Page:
How important are product descriptions?
According to Neil Patel, 20% of the time someone fails to buy from a product page, it’s because of unclear or lacking product descriptions. In short, descriptions matter.
How do you write product descriptions that convert? Standard advice is to start with buyer personas and follow good copywriting principles. It’s a good start.
Let’s take it one step further and look at what’s working right now on Amazon. A data-focused look can give us insights and challenge our potentially unfounded biases.
The Categories Examined
To see what’s working right now, let’s look at the 100 top bestsellers in some of the most popular and accessible categories.
And here are the categories we’re going to examine:
- Arts, Crafts, and Sewing
- Clothes, Shoes, and Jewelry
- Grocery & Gourmet Food
- Health & Personal Care
- Home and Kitchen
- Musical Instruments
- Pet Supplies
- Sports and Outdoors
- Toys & Games
Amazon updates the bestseller lists every hour. That means the products I’m basing this study on will have changed by the time you are reading this.
However, I did check over several days, and while the ordering of the bestsellers changed, most items in the list remained in the list.
What Data We’ll Look At
We’re going to look at the shape and tone of the verbiage.
By shape, I mean sentence length. Are they short or long? How many words are used in total?
We’ll also look at the tone. To discern this, we’ll use sentiment analysis combined with a look at punctuation. If a lot of exclamation marks are used, that tells us that excited language was used. Mostly periods would show a more flat or neutral tone to the text.
You can think of sentiment analysis as opinion mining. In technical terms, it’s programmatically assigning a negative, neutral or positive score to a passage of text using previously trained models.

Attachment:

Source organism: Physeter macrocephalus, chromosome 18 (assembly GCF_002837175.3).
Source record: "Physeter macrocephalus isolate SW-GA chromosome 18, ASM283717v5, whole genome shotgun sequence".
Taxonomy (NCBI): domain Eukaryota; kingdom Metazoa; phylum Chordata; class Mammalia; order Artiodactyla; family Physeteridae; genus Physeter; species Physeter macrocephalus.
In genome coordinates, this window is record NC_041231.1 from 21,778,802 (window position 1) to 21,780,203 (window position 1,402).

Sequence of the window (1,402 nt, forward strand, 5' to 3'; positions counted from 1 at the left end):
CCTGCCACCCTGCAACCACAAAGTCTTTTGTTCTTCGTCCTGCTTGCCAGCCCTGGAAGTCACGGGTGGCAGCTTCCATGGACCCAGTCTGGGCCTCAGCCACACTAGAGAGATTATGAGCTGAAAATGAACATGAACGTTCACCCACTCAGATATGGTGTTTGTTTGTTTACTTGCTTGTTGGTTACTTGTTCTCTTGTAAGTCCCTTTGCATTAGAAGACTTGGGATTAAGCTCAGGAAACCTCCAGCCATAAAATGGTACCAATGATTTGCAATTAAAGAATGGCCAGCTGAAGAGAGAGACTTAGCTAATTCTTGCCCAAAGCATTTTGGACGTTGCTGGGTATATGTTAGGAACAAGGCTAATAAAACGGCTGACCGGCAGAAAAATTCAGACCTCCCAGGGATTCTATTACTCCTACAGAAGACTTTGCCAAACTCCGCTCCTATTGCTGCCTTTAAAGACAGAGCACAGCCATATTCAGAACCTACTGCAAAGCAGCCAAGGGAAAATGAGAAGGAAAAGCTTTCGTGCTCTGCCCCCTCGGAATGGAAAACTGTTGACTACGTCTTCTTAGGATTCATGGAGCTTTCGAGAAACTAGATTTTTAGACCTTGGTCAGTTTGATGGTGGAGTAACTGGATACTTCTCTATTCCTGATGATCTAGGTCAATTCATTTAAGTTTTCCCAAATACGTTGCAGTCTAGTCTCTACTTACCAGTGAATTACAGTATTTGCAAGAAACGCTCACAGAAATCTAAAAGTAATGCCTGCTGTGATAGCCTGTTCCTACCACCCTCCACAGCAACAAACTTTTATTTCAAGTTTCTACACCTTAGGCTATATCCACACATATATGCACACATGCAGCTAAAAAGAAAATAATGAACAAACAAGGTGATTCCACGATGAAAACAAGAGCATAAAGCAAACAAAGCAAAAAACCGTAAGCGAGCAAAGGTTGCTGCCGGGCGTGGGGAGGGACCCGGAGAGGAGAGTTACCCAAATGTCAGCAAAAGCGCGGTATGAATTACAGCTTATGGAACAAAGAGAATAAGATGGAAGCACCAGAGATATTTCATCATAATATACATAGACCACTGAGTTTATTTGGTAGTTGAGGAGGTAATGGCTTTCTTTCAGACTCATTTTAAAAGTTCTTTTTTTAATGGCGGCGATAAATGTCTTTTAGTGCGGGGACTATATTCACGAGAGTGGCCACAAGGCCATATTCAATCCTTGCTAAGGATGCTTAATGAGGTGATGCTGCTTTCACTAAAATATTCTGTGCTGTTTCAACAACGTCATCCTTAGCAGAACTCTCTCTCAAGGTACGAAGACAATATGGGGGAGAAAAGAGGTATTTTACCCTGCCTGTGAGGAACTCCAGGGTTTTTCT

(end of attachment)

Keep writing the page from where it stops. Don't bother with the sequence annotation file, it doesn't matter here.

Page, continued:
For us, we’re going to use that to see if more marketing-speak or hype-like phrasing is used in the product descriptions or if the best selling products are described with more moderate language.
What Is A “Product Description” on Amazon?
Here’s a screenshot of an Amazon product page. The red boxes highlight the two parts we’re going to be looking at.
The first one is called featured bullets, and further down is the product description. In this case, the product description is only a short sentence.
It’s important to consider these both when thinking of product descriptions on Amazon. You can think of the bullets as being more of a summary. And while you have a lot more room for text in the product description proper, some sellers don’t take advantage of this, as in this example.
Does it impact sales positively to have a one-liner description? Let’s dig into the data and find out.
But before we do, first a quick note about reviews.
What About Reviews?
Best-selling products will usually have lots of reviews.
It’s a virtuous cycle. More reviews help the product sell better, and the more it sells, the more reviews it gets.
The point is, you can model the perfect product description, but there’s more to selling a product than that. Images matter. Reviews matter. Customer service matters.
Yes, we’re focusing on product descriptions, but don’t forget about the other parts of this too.
However, reviews aren’t everything.
To prove that, we’ll also look at the number of reviews for the best-sellers too at the end, and you’ll see some things that may surprise you.
For now, let’s dig into the data on the descriptions.
What’s Working For Amazon Product Descriptions Right Now
- Descriptions are the longest in the baby category. But at just 144 words, they’re pretty short all overall.
- Sentence length holds pretty constantly right around 15 words per sentence. Health is the longest outlier at 19 words per sentence, and arts comes in the shortest at 13 words per sentence.
- The sentiment score is a range from -1 to 1. A score of 0 means the text is neutral in tone. Less than 0 means the tone is negative. The close to -1, the more strongly negative it sounds. The opposite holds for a positive score. Going up to 1, the closer it gets, the more positive it sounds. Note: none of these scored high. The language is slightly positive across the categories. But only slightly.